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  Grade 10 Reviews
  Old Yeller by Fred Gipson

Review by: Ryder L.
Minnesota, Grade 10

Personally I really enjoyed the book Old Yeller by Fred Gipson, and I would recommend it to any reader sixth grade and up. It is a great adventure book, and there is never a dull moment. There is a great description of all of the characters, and the plot, so it is a very easy book to follow. It is great story if you love animals and nature. It portrays the journey of a boy’s growing relationship with a dog, and how the boy becomes a man along the way. The writing is for the most part easy to follow because Fred Gipson, goes into great detail in every scene. It is one of those books that catches your eye from the very beginning, and is hard to put down after you get into reading it.

The book takes you back to central Texas in the late 1860s where all of the animals graze freely and wander about. The people drink from a spring and live off of cornmeal and wild game such as squirrels and deer. Horses are used for transportation and it really has an old west feel to it. The book really portrays a strong bond between the main character, Travis, and his dog Old Yeller. Despite Old Yeller's first impression as a thieving rascal, Travis grows to like him because he never backed down when it came to sticking up for his family. He also helped Travis hunt, mark livestock, particularly pigs, and he saved Travis's life.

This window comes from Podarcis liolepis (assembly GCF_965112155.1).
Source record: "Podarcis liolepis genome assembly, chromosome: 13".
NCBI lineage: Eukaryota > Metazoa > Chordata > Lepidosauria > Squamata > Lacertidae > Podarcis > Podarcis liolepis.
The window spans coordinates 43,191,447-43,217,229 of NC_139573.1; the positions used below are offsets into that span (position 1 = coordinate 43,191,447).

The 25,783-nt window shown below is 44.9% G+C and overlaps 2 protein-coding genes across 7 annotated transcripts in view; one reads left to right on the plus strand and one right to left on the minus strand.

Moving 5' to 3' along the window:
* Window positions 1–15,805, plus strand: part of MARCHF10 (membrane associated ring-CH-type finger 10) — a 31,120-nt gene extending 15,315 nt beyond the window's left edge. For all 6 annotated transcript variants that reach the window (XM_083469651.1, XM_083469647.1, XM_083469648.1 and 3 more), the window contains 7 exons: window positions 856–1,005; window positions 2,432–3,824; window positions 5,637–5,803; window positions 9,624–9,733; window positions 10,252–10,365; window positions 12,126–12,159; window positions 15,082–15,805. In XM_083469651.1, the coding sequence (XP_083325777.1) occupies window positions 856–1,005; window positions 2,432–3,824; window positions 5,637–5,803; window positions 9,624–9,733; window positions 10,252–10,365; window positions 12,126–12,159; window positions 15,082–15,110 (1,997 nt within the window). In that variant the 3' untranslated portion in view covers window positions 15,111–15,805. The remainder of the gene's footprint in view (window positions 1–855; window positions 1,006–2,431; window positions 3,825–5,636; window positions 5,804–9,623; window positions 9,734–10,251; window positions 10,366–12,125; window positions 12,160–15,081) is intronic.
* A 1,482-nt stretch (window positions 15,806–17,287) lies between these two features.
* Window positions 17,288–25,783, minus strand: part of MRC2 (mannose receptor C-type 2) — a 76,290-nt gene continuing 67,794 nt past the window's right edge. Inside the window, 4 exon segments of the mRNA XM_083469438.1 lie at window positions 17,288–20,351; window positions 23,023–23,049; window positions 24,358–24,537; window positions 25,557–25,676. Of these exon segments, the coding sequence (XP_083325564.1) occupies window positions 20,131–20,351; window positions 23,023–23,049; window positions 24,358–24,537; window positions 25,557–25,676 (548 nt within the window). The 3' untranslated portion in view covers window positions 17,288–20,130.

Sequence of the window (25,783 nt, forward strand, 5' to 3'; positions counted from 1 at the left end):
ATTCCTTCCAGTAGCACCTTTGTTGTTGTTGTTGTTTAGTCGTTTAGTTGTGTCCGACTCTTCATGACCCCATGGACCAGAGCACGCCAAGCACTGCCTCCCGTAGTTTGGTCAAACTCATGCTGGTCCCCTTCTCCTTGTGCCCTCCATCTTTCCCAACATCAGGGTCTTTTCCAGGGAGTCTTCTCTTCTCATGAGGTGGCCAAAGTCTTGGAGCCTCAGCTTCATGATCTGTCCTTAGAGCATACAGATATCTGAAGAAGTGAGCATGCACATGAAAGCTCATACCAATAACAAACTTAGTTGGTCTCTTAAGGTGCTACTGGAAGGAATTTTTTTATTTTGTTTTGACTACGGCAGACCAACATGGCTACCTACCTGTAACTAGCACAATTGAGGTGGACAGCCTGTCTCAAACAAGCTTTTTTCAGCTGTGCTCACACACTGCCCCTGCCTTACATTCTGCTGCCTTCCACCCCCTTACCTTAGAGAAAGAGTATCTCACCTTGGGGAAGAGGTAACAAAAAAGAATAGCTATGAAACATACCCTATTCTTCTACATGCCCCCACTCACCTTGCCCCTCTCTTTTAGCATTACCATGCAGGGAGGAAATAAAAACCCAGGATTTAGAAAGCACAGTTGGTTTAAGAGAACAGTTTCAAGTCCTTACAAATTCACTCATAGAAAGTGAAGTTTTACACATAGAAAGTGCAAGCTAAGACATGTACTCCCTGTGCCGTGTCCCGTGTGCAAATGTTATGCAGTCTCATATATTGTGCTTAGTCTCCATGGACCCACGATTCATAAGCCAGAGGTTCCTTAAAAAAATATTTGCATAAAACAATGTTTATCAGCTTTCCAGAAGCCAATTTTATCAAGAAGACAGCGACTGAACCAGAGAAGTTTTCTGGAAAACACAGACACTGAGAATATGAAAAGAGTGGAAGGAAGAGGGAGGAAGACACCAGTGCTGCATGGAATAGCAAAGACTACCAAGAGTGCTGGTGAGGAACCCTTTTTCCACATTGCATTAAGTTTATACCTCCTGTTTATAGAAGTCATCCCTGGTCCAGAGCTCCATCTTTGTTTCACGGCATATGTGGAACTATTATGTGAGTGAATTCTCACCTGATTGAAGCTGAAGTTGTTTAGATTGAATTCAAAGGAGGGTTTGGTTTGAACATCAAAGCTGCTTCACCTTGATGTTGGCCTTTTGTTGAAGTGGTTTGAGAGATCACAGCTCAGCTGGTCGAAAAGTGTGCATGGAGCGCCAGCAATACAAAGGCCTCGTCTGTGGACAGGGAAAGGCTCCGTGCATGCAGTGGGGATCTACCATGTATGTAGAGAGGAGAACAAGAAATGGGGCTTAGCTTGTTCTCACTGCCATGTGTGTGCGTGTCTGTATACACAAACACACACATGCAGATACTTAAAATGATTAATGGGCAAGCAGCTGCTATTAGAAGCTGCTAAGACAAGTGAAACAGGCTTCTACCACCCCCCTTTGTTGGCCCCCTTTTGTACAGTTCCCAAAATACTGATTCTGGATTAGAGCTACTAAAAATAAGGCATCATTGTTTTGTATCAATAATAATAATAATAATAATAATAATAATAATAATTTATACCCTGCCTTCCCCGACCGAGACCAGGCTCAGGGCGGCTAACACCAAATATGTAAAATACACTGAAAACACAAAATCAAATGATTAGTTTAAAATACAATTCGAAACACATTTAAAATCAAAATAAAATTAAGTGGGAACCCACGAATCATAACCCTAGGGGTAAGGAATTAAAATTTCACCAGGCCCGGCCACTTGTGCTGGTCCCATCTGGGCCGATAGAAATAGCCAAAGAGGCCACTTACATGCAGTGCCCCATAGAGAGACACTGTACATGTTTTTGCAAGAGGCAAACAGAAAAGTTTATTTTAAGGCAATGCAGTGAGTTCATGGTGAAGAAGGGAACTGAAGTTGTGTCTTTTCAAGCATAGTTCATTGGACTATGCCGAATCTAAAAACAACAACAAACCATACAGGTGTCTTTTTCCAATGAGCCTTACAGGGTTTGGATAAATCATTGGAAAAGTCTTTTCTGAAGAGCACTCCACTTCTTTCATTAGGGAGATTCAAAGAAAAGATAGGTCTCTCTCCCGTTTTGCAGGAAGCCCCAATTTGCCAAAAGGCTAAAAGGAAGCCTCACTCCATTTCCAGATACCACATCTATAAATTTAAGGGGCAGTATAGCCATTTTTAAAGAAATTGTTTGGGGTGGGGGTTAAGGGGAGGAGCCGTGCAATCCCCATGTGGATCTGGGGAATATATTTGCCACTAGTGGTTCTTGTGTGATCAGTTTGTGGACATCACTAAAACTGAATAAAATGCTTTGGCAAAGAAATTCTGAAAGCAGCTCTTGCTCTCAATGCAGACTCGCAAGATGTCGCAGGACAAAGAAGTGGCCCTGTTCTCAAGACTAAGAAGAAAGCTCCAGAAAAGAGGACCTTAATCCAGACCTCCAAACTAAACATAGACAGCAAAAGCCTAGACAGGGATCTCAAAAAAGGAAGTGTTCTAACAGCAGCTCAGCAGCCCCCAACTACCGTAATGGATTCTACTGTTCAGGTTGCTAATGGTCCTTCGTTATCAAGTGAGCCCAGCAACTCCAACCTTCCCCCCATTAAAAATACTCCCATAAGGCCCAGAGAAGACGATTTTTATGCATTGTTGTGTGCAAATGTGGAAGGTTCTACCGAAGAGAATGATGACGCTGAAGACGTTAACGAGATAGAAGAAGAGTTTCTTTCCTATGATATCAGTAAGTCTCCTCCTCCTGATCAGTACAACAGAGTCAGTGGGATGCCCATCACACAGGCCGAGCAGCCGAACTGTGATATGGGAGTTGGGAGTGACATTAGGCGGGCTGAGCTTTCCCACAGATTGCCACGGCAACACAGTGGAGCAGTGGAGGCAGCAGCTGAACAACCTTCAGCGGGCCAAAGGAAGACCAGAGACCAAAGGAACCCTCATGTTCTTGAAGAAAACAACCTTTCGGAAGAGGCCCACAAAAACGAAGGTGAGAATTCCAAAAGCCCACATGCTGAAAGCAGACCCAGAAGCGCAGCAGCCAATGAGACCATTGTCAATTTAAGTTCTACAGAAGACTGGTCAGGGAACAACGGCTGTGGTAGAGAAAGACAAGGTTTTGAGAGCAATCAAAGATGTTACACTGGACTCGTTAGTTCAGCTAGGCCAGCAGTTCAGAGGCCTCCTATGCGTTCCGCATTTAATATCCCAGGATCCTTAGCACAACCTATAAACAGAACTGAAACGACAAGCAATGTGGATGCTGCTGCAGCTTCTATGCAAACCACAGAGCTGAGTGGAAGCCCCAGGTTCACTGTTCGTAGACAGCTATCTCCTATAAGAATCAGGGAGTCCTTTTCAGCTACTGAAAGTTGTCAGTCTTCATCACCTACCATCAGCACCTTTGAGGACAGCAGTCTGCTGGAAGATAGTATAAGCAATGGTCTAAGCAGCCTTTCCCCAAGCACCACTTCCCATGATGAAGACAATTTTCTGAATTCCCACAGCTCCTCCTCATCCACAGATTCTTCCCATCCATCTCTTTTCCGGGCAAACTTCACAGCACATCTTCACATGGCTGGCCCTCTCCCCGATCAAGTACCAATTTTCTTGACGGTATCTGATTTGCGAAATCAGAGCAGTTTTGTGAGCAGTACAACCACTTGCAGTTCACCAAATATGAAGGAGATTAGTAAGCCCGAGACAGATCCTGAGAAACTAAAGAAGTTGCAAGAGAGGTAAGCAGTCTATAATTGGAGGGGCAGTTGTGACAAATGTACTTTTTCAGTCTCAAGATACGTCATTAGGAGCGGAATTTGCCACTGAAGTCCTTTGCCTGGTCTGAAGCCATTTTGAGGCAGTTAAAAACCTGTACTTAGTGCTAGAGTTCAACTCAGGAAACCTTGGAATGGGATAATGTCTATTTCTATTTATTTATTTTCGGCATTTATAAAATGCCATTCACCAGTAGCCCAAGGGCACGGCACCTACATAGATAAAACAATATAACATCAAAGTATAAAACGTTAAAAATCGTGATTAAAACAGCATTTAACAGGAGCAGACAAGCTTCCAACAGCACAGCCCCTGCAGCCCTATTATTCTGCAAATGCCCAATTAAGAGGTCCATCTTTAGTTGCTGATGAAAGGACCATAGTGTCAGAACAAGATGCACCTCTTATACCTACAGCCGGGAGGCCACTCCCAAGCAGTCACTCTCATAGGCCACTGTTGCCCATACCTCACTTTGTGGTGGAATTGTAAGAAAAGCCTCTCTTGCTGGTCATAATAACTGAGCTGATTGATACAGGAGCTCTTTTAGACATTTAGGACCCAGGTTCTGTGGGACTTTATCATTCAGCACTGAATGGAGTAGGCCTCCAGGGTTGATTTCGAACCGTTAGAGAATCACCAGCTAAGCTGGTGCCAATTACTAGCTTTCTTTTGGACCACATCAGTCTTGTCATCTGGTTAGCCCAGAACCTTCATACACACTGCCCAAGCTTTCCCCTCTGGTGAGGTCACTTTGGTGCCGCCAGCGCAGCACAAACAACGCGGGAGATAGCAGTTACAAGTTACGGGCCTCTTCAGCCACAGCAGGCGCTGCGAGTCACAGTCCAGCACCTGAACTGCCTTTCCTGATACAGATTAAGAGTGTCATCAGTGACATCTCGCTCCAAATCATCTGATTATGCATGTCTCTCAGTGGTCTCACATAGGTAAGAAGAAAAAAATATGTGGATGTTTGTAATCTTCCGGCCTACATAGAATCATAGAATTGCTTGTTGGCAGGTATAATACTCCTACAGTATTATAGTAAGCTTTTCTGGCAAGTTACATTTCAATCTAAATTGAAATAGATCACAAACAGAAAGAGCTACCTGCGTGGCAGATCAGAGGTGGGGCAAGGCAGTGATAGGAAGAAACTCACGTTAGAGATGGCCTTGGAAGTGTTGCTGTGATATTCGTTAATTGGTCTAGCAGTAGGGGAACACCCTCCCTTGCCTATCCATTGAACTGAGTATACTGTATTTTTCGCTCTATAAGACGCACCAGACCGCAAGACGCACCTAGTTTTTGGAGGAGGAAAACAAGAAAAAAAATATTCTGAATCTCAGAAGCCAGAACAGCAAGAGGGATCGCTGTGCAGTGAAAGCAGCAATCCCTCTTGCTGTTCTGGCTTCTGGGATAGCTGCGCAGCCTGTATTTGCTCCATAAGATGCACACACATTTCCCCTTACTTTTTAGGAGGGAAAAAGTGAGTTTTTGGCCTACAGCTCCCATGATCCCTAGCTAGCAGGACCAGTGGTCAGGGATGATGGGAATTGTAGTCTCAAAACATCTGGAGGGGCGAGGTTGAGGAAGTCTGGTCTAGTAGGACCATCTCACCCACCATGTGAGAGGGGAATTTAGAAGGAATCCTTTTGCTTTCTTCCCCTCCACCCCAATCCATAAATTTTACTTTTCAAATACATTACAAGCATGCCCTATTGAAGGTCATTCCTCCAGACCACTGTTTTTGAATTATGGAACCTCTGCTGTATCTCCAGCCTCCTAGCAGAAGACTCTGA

I really liked Old Yeller. It is very realistic and there was never a point in reading it where I thought to myself, ''that could never happen, or well that isn't possible''. It seemed like a true story as simple as a boy becoming a man with the help of his dog who he eventually has to shoot in the end. I would strongly recommend this book because it teaches the reader how to forgive and forget. It also inspires the reader to think that anything is possible, because Travis overcomes a lot of obstacles before he becomes a man, and receives a horse from his dad as a gift. The author takes you right into every scene in the book, and it is almost like I have lived what Travis lived after reading it, despite it being a fictional story. The book had such a real feeling to it and was a great book right up to the last page. Sure, there is one downfall to the book; Travis has to shoot poor Old Yeller after he catches hydrophobia, which is like rabies, from a mad wolf. But, I truly feel that without having to do this Travis would have never taken that final step towards manhood, and the message wouldn't have been as strong. That you have to forgive, and even sometimes forget. Throughout the whole book this message is often portrayed. I really recommend you read it if you want to see for yourself. Even if none of this catches your eye, give it a try, because I am sure that Old Yeller is the book for you.

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